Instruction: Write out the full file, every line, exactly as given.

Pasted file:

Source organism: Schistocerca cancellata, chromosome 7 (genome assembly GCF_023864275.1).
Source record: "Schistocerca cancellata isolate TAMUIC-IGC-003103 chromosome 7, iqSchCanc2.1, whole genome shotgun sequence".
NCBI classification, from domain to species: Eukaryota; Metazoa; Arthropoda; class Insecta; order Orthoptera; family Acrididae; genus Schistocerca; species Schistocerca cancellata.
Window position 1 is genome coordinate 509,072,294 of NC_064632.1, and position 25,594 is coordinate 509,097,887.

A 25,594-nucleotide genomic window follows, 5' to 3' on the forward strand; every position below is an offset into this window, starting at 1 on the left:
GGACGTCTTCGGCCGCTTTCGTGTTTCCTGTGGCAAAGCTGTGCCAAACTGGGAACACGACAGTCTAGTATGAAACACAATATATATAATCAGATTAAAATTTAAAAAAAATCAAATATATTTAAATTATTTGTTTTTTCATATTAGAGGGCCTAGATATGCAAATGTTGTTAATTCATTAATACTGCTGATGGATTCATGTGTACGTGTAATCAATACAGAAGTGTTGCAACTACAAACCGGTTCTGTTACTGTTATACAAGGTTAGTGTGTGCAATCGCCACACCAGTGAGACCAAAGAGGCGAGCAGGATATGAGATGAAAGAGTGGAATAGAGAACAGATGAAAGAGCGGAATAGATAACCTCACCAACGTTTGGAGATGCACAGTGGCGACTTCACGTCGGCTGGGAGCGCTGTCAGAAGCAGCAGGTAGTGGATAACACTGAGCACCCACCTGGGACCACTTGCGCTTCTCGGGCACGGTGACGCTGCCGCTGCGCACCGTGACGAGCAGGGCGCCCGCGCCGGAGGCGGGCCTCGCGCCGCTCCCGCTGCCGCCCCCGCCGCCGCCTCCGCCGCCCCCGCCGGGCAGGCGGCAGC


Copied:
Source organism: Schistocerca cancellata, chromosome 7 (genome assembly GCF_023864275.1).
Source record: "Schistocerca cancellata isolate TAMUIC-IGC-003103 chromosome 7, iqSchCanc2.1, whole genome shotgun sequence".
NCBI classification, from domain to species: Eukaryota; Metazoa; Arthropoda; class Insecta; order Orthoptera; family Acrididae; genus Schistocerca; species Schistocerca cancellata.
Window position 1 is genome coordinate 509,072,294 of NC_064632.1, and position 25,594 is coordinate 509,097,887.

A 25,594-nucleotide genomic window follows, 5' to 3' on the forward strand; every position below is an offset into this window, starting at 1 on the left:
GGACGTCTTCGGCCGCTTTCGTGTTTCCTGTGGCAAAGCTGTGCCAAACTGGGAACACGACAGTCTAGTATGAAACACAATATATATAATCAGATTAAAATTTAAAAAAAATCAAATATATTTAAATTATTTGTTTTTTCATATTAGAGGGCCTAGATATGCAAATGTTGTTAATTCATTAATACTGCTGATGGATTCATGTGTACGTGTAATCAATACAGAAGTGTTGCAACTACAAACCGGTTCTGTTACTGTTATACAAGGTTAGTGTGTGCAATCGCCACACCAGTGAGACCAAAGAGGCGAGCAGGATATGAGATGAAAGAGTGGAATAGAGAACAGATGAAAGAGCGGAATAGATAACCTCACCAACGTTTGGAGATGCACAGTGGCGACTTCACGTCGGCTGGGAGCGCTGTCAGAAGCAGCAGGTAGTGGATAACACTGAGCACCCACCTGGGACCACTTGCGCTTCTCGGGCACGGTGACGCTGCCGCTGCGCACCGTGACGAGCAGGGCGCCCGCGCCGGAGGCGGGCCTCGCGCCGCTCCCGCTGCCGCCCCCGCCGCCGCCTCCGCCGCCCCCGCCGGGCAGGCGGCAGC